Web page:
Tuesday, August 11, 2009


Being faithful (anubbata, assava or sucarita) is to have a firm and enduring loyalty and commitment to something or someone. Socially, faithfulness has an important role in building trust, reliability and enduring relationships. The spiritual value of faithfulness is that it curbs the tendency to get sidetracked by impulsive desires, boredom or fickle-mindedness and enhances resolution and self-discipline. We do not need to be faithful in the same way and to the same extent to every commitment we have ever made. Our faithfulness should be reserved mainly to worthwhile objects and in proportion to their worth. The Buddha mentioned three things which are worthy of being faithful to – the Dhamma, friends and marital relations.
We should take the three Refuges only when we truly understand what we are doing and what it requires of us. And when we do this and are faithful to our commitment, it imparts to us a tremendous energy and confidence that speeds our journey along the Path. The Buddha said: ‘One should practice the Dhamma faithfully, without wavering. One who practices the Dhamma like this sleeps happily in this life and the next’. (Dhp.169). The Buddha also said that some of the characteristics of a genuine friend are that he or she is true to their word (avisam vadanataya), they will sticks by you in times of trouble (apadasu na vijahati), and that they might even give their life for you (jivitam pi’ssn atthaya pariccattam hoti, (D.III,187-190). In other words, the highest level of friendship does not change through changing circumstances. Such faithfulness tends to engender faithfulness in those it is maintained towards.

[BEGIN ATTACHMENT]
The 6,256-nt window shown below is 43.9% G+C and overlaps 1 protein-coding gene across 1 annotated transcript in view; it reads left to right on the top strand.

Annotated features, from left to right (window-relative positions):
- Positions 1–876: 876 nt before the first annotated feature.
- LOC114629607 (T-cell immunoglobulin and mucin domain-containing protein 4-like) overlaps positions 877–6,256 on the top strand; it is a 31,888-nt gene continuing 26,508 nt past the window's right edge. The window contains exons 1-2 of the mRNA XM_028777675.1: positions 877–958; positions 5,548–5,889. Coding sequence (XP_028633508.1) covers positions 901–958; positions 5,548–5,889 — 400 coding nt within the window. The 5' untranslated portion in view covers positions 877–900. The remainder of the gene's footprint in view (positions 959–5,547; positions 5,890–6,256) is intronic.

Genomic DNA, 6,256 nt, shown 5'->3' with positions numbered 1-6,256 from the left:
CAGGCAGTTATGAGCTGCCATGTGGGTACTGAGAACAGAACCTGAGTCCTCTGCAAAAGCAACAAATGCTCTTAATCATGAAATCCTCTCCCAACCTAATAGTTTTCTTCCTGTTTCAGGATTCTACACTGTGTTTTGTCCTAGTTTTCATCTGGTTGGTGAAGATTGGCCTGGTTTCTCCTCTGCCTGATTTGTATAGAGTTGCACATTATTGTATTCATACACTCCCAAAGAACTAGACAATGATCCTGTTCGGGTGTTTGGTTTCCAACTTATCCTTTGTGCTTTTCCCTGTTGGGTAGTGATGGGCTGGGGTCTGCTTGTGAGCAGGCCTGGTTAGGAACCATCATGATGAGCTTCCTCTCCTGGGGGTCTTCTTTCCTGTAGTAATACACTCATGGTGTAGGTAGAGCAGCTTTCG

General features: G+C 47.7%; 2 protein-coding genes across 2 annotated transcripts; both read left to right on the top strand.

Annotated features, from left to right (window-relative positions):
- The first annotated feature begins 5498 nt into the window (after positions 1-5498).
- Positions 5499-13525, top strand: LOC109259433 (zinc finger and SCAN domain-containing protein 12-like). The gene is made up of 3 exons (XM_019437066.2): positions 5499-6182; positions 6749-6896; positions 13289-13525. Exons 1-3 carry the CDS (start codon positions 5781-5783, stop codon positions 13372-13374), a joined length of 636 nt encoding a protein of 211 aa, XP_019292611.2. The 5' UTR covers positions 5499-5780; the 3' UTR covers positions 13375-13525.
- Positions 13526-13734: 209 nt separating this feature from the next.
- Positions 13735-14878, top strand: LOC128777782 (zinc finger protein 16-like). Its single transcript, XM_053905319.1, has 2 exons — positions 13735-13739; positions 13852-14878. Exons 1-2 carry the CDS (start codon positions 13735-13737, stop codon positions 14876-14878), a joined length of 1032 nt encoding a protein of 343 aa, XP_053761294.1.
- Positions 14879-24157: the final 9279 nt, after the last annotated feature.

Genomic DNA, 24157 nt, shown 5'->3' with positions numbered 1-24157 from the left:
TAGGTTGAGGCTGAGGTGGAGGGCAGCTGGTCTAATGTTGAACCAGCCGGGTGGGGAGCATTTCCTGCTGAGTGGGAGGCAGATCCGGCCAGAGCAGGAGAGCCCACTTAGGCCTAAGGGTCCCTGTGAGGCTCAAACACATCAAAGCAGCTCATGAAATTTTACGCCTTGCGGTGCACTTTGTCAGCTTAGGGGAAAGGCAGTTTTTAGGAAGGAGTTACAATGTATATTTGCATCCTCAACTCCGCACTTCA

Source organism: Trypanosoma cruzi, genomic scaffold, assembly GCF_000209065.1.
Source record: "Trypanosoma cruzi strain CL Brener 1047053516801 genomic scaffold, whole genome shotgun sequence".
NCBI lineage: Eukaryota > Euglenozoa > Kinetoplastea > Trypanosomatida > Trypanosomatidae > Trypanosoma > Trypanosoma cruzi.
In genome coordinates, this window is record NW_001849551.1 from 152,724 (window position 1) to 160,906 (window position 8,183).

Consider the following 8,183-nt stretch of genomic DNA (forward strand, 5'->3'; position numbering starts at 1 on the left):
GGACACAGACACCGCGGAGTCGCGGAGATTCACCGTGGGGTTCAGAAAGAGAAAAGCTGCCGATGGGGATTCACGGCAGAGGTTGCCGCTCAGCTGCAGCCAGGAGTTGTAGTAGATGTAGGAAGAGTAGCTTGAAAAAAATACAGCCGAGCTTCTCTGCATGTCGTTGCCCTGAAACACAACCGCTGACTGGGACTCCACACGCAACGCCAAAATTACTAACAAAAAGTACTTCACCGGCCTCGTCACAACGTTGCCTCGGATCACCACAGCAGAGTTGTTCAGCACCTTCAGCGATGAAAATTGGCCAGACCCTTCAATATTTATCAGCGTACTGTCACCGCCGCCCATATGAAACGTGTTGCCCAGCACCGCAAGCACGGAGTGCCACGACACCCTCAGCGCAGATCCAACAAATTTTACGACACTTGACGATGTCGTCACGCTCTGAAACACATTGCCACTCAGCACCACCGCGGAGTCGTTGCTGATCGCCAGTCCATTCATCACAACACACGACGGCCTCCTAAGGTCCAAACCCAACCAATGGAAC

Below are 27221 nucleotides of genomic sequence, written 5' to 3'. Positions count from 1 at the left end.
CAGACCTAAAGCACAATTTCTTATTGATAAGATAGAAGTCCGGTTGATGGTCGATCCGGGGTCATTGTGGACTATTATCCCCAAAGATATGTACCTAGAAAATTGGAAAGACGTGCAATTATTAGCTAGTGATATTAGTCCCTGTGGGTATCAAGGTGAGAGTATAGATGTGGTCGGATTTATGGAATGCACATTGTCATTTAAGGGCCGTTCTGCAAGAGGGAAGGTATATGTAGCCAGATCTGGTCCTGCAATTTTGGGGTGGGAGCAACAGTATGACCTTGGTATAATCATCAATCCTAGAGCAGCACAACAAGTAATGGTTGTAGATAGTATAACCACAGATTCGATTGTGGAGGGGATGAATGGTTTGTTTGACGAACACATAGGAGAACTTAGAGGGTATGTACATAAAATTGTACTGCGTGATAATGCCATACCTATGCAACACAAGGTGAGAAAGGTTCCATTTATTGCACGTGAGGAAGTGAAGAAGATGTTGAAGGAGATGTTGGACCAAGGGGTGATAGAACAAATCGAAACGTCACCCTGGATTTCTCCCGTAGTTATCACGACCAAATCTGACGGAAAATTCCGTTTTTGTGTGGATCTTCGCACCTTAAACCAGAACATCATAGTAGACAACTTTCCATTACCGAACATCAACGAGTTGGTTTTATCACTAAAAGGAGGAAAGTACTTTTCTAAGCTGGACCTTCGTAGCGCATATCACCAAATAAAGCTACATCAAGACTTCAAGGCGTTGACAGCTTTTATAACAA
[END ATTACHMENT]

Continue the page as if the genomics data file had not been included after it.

Faithfulness as one of the most important ingredients for a successful and marriage. A husband should not, the Buddha said, be unfaithful to his wife or a wife to her husband (D.III,190). A character in the Jataka says: ‘We do not transgress with another’s wife and our wife does not transgress against us. We relate to others’ partners as if we were celibate’ (Mayan ca bhariyam natikkamama amhe ca bhariya natikkamama annatra tahi brahmacariyam carama, Ja.IV,53). A good wife was praised in the Tipitaka as ‘true to one husband’ (ekabhattakini, Ja.III,63). The archetypical devoted and loyal spouse in the Buddhist tradition is Sambulaa, the wife of King Sotthisena. When he was struck by a disfiguring disease and had to renounce the throne and go into the forest, she ignored all his requests to stay behind and happily to accompany him in his exile. With patience and love she nursed him through and eventually cured him of his disease. When he doubted her faithfulness and shunned her, she would still not abandon him. Eventually, he recognized her faithfulness, apologized for not trusting her, and the two were reconciled (Ja.V,88-98).